Cambodian Opposition Chief Kem Sokha Loses Appeal For Release

Police outnumber protesters outside the court amid fears of a crackdown.

Lawyer Som Sokong speaks to reporters outside the Supreme Court in Phnom Penh, Oct. 31, 2017.

Cambodia’s Supreme Court on Tuesday turned down an appeal by opposition leader Kem Sokha to be freed from jail, upholding a Sept. 26 decision by an appeals court and leaving him to face trial on charges of conspiring with the U.S. to overthrow the ruling Cambodian People’s Party.

Kem Sokha, leader of the Cambodia National Rescue Party (CNRP)  was arrested on Sept. 3 and charged with treason in a move critics say shows Prime Minister Hun Sen is intensifying his attacks on political opponents ahead of next year’s general election.

Kem Sokha was not present in court on Tuesday, with court officials citing security concerns involved in moving him from a remote regional jail to the court in the capital Phnom Penh.

In a statement following Tuesday’s hearing, defense lawyer Som Sokong called the court’s decision “unjust and unacceptable.”

“Our defense team submitted significant arguments on factual and legal grounds to show there were several procedural flaws regarding the arrest of our client,” he said. “We regret that the Supreme Court ignored all of our submissions.”

Security was tight during the hearing, with security personnel outside the court outnumbering supporters of the jailed opposition chief, following warnings three days before by Defense Minister Tea Banh that police would crack down on anyone demanding Kem Sokha’s release.

“We will suppress such protests at all cost,” Tea Banh said in Phnom Pen on Oct. 28.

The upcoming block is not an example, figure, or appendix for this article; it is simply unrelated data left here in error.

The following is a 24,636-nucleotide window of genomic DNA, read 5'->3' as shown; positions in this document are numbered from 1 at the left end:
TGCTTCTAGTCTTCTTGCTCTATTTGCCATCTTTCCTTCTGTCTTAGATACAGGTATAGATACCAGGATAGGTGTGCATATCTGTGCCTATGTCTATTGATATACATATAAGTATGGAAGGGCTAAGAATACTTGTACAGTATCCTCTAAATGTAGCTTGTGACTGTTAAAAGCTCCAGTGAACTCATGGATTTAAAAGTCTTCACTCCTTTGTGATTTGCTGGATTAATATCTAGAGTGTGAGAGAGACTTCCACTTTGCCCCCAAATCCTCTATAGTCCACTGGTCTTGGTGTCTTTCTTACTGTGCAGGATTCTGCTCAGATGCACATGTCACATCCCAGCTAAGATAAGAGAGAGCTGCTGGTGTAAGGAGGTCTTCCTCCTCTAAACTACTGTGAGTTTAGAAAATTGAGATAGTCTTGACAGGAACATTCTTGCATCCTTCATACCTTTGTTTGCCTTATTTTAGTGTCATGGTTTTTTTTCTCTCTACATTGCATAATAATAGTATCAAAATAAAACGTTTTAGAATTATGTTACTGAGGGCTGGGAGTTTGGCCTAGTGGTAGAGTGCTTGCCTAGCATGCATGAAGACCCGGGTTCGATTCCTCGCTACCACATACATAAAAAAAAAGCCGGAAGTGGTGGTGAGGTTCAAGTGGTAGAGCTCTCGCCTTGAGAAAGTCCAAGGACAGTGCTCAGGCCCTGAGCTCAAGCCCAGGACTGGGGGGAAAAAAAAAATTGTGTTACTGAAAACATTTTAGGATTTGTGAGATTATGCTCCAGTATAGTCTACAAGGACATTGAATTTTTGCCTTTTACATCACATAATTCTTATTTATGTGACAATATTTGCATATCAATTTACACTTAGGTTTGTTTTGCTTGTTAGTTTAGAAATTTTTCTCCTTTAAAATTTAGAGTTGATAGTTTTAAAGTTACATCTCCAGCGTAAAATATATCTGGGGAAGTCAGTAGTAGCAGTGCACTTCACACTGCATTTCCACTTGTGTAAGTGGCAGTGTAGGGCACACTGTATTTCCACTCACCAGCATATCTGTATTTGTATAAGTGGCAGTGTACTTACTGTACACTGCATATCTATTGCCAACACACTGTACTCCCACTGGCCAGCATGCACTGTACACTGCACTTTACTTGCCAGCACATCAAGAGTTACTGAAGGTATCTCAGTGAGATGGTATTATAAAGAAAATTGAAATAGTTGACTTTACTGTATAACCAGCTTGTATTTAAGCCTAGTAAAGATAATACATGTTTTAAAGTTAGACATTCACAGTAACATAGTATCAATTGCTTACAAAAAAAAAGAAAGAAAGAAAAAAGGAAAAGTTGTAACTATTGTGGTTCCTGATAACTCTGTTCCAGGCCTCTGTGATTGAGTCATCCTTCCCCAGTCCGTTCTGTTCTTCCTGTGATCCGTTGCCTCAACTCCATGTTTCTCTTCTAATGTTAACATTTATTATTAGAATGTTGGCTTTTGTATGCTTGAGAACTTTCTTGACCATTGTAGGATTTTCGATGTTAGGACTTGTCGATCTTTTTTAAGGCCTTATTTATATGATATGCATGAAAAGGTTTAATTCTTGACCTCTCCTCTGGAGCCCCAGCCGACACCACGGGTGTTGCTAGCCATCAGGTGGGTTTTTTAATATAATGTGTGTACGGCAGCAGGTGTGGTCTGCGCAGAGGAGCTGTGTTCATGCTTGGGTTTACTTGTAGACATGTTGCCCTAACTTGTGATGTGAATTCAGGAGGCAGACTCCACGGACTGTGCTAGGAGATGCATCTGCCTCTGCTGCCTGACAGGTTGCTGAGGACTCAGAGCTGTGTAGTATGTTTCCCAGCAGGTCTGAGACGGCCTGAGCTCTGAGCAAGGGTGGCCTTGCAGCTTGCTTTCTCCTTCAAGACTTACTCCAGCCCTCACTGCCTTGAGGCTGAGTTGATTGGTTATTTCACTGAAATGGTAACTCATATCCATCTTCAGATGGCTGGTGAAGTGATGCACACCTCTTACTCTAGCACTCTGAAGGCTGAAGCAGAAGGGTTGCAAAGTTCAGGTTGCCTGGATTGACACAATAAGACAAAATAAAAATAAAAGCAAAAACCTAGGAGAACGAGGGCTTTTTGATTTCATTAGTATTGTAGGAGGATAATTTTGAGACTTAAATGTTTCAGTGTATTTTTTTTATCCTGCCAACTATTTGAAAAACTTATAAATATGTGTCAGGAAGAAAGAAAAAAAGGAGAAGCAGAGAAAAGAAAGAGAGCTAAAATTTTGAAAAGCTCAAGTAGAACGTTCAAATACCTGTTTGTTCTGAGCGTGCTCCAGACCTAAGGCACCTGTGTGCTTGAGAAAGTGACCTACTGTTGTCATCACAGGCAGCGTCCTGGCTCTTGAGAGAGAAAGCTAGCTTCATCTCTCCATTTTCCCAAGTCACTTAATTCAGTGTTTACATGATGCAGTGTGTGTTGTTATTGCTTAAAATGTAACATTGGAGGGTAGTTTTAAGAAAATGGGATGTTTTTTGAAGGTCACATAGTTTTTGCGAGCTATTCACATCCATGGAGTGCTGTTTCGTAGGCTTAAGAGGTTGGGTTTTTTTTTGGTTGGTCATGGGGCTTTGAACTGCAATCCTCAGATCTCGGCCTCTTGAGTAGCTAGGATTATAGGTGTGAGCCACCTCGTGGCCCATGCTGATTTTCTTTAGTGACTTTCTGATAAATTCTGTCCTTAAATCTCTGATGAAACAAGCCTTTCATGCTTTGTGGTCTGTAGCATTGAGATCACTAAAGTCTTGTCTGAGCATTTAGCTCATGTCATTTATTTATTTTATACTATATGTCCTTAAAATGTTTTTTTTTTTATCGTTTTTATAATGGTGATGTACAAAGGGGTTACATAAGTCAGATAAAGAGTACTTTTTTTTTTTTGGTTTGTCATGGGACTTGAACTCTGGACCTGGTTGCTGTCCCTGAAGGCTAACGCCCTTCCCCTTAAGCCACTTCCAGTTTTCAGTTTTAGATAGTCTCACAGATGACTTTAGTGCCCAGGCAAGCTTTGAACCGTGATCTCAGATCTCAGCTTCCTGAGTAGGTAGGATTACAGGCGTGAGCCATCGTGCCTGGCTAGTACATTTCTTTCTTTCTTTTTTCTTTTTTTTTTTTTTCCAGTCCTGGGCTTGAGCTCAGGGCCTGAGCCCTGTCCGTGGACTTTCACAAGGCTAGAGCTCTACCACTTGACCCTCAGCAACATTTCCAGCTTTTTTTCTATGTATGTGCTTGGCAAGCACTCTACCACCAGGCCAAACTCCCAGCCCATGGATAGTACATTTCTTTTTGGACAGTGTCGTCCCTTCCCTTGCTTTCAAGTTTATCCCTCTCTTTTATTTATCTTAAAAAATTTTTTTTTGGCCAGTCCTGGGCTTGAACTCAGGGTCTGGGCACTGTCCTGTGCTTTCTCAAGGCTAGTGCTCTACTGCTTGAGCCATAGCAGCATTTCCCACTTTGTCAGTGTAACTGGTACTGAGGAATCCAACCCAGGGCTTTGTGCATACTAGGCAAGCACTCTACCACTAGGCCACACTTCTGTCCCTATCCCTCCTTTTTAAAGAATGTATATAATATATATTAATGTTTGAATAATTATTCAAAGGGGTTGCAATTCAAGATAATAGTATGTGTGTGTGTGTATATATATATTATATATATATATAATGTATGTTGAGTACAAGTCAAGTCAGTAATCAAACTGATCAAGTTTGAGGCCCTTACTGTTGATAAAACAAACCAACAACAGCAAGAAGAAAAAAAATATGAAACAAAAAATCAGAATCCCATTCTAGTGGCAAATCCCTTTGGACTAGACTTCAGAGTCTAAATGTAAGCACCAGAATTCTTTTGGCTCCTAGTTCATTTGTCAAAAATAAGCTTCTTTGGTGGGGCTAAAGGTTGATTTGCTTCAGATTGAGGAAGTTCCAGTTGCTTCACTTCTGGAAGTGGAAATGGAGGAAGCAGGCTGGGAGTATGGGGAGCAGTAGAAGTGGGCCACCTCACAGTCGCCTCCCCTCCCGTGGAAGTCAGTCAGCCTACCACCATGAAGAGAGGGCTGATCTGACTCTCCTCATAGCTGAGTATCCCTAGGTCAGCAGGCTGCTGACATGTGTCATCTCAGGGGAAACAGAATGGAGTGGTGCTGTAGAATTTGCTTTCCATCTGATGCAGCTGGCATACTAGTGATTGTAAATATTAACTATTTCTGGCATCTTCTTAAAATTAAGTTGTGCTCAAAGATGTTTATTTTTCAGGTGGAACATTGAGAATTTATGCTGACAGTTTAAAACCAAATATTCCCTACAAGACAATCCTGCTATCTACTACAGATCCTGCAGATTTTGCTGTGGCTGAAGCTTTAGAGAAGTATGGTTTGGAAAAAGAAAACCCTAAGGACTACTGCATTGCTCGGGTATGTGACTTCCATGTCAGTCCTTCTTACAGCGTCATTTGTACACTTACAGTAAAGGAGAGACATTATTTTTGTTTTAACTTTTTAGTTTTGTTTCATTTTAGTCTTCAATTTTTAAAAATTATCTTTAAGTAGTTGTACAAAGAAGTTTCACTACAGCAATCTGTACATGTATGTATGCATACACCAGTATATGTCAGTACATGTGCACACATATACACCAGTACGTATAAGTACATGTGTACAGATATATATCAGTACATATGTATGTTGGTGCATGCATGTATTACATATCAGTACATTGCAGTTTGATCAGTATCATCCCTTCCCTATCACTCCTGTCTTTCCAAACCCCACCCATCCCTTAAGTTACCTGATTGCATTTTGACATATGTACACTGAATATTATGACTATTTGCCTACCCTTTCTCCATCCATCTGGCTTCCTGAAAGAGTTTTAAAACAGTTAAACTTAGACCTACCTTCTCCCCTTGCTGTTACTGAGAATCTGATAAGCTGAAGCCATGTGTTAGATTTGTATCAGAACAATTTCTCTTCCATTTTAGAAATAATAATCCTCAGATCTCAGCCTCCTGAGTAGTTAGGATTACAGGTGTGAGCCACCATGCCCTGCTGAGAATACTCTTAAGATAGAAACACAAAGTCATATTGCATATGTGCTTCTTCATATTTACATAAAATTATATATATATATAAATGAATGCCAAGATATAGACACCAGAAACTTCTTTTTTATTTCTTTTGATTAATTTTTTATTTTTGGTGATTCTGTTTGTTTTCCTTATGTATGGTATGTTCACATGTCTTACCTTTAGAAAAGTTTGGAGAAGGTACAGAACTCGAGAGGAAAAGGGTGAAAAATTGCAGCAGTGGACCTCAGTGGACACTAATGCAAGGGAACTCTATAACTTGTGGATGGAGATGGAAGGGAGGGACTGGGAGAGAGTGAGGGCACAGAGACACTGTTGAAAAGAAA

“It is better to crack down on small gatherings now than to allow them to gain momentum,” he said.

'Government afraid'


Speaking to RFA’s Khmer Service after the hearing, Candlelight Party president and senator Teav Vannol, formerly of the opposition Sam Rainsy party, said that Monday’s heavy security presence outside the court shows the government is afraid.

“I don’t know what concerns they have that warrant such a deployment,” he said. “The authorities should not have banned people from observing the hearing.”

Defense team attorney Hem Socheat added that statements by ruling CPP prime minister Hun Sen and other government officials suggesting Kem Sokha’s guilt have breached legal guarantees of presumption of innocence.

“My client remains innocent, and the presumption of his innocence should be respected,” he said. “Any public statement by anyone saying that Kem Sokha is guilty is inappropriate.”

'Sell-out'

In an Oct. 30 video posted on Facebook, exiled opposition leader Sam Rainsy meanwhile accused the CPP of sowing division within the CNRP, calling opposition party official Mao Monyvann a “sell-out” and plotter working secretly for Hun Sen.

“I really don’t know what it is I am supposed to have done wrong,” Mao Monyvann, a CNRP lawmaker for Cambodia’s Kompong Cham province, told RFA’s Khmer Service on Monday. “Everything I have done is in the interests of the party.”

“I will discuss this with top party leaders inside the country who work with me every day and know clearly what I am doing,” he said.

CPP spokesperson Sok Ey San denied on Monday that Cambodia’s ruling party had bought the help of Mao Monyvann or any other opposition figure.

“Sam Rainsy made this accusation without evidence. He is just talking to gain advantage for his side,” he said.

“The CPP has everything it needs and doesn’t have to rely on anyone’s help.”

Aid, investment threatened

Meanwhile, a European Parliament delegation concerned with ASEAN affairs warned Cambodia on Tuesday that its deteriorating human rights record may negatively impact aid and investment in the increasingly authoritarian country.

“We call on the government to release opposition leader Kem Sokha, to stop the dissolution process of the main opposition party, and to restore the space for free action of political parties, media and civil society organizations, Werner Langen, chair of the delegation which visited Cambodia from Oct. 30 to 31, said.

“The Government of Cambodia should be aware that the European Parliament is a co-legislator for budgetary and trade issues. A serious deterioration of the human rights situation might have implications for development assistance programmes and trade preferences,” he said.

Reported by Nareth Muong for RFA’s Khmer Service. Translated by Sovannarith Keo. Written in English by Richard Finney.